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What Keeps the Sun Shining?

It may be hard for us to believe, but when we look at the stars that shine at night and the sun that shines by day, we are looking at the same kinds of objects!

The sun is really a star. In fact, it’s the nearest star to the earth. Life as we know it depends on the sun. Without the sun’s heat, life could not have started on earth. Without sunlight, there would be no green plants, no animals, no human beings.

The sun is 93.000.000 miles from the earth. The volume, or bulk, of the sun, is about 1.300.000 times that of the earth! Yet an interesting thing about the sun is that it is not a solid body like the earth.

Here is how we know this: The temperature on the surface of the sun is about 11.000 degrees Fahrenheit. This is hot enough to change any metal or rock into a gas, so the sun must be a globe of gas!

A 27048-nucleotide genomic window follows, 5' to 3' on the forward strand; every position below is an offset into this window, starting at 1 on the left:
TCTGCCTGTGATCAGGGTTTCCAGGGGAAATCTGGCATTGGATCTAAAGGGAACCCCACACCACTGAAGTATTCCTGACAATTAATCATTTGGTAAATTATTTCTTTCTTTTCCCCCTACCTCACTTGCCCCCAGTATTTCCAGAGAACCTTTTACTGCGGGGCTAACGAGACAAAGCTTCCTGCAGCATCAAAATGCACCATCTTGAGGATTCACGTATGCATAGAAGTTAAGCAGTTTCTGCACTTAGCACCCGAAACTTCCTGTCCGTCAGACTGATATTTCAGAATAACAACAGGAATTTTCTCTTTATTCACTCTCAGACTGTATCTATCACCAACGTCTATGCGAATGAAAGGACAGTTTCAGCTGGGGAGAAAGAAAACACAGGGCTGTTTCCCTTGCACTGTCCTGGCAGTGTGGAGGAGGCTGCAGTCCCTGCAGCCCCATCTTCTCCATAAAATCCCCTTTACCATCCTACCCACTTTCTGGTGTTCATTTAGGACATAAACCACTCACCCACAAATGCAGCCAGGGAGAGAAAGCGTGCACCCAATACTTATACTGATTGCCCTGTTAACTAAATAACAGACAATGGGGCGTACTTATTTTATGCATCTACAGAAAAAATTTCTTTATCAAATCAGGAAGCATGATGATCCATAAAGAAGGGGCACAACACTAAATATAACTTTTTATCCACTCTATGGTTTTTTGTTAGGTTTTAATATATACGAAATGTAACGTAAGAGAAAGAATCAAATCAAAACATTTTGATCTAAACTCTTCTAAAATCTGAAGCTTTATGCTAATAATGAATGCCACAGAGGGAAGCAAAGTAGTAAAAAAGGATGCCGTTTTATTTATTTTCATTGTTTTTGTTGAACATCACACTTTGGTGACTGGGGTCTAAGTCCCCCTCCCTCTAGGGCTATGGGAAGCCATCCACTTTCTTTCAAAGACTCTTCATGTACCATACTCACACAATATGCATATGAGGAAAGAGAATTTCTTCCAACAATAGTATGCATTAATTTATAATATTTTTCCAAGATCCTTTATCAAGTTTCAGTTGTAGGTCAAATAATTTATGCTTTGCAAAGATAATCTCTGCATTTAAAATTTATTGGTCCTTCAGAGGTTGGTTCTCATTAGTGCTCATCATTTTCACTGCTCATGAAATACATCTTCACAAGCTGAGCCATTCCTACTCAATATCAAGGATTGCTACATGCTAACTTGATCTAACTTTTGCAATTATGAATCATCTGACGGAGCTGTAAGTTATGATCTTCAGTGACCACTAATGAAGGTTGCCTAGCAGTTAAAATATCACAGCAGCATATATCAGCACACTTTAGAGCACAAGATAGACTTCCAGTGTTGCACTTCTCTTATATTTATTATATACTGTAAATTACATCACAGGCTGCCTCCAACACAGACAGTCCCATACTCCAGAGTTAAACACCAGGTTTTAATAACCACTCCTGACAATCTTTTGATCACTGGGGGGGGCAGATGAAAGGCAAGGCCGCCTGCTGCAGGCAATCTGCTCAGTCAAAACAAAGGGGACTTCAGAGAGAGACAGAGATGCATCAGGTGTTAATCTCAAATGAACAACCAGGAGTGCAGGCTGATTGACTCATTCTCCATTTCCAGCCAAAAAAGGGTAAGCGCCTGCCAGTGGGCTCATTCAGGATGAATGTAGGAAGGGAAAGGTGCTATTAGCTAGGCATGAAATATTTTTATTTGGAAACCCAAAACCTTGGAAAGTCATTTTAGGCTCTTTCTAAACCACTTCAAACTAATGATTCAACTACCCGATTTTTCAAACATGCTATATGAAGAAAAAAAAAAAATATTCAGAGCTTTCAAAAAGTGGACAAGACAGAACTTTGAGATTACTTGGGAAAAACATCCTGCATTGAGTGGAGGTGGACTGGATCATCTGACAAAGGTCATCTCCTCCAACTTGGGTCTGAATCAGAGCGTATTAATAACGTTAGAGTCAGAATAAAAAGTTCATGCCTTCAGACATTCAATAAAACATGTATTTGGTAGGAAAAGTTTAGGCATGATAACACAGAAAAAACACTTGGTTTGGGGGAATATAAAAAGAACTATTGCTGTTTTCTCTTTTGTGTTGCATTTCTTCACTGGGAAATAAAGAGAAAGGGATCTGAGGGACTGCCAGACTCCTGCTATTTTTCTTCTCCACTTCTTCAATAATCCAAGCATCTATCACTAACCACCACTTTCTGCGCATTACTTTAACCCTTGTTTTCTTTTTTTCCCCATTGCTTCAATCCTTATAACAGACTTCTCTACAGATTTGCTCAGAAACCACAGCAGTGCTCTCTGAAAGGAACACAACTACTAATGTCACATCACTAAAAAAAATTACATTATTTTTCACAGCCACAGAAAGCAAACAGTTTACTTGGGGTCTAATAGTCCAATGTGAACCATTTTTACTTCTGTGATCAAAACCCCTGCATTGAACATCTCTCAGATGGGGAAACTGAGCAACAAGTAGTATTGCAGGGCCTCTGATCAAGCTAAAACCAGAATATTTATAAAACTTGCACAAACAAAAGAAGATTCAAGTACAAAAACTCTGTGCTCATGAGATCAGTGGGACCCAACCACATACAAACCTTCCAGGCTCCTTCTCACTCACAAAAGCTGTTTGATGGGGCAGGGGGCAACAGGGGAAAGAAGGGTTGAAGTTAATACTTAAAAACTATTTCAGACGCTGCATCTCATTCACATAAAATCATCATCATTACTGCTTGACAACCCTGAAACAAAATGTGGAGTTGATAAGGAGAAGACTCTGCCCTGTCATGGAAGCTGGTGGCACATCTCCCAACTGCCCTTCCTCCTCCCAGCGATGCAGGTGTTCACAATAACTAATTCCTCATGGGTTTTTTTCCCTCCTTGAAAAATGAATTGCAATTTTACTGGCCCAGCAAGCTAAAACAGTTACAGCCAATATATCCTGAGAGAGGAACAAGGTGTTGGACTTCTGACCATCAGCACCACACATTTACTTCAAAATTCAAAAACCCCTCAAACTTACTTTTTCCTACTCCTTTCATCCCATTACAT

Years ago, scientists believed that the reason the sun shone or gave off light and heat was that it was burning. But the sun has been hot for hundreds of millions of years, and nothing could remain burning for that long.

Today scientists believe that the heat of the sun is the result of a process similar to what takes place in an atom bomb. The sun changes matter into energy.

This is different from burning. Burning changes matter from one form to another. But when a matter is changed into energy, very little matter is needed to produce a tremendous amount of energy. One ounce of matter could produce enough energy to melt more than a million tons of rock!

So if science is right, the sun keeps shining because it is constantly changing matter into energy. And just one percent of the sun’s mass would provide enough energy to keep it hot for 150 thousand million years!

Read: Why Is the Solar System the Way It Is?

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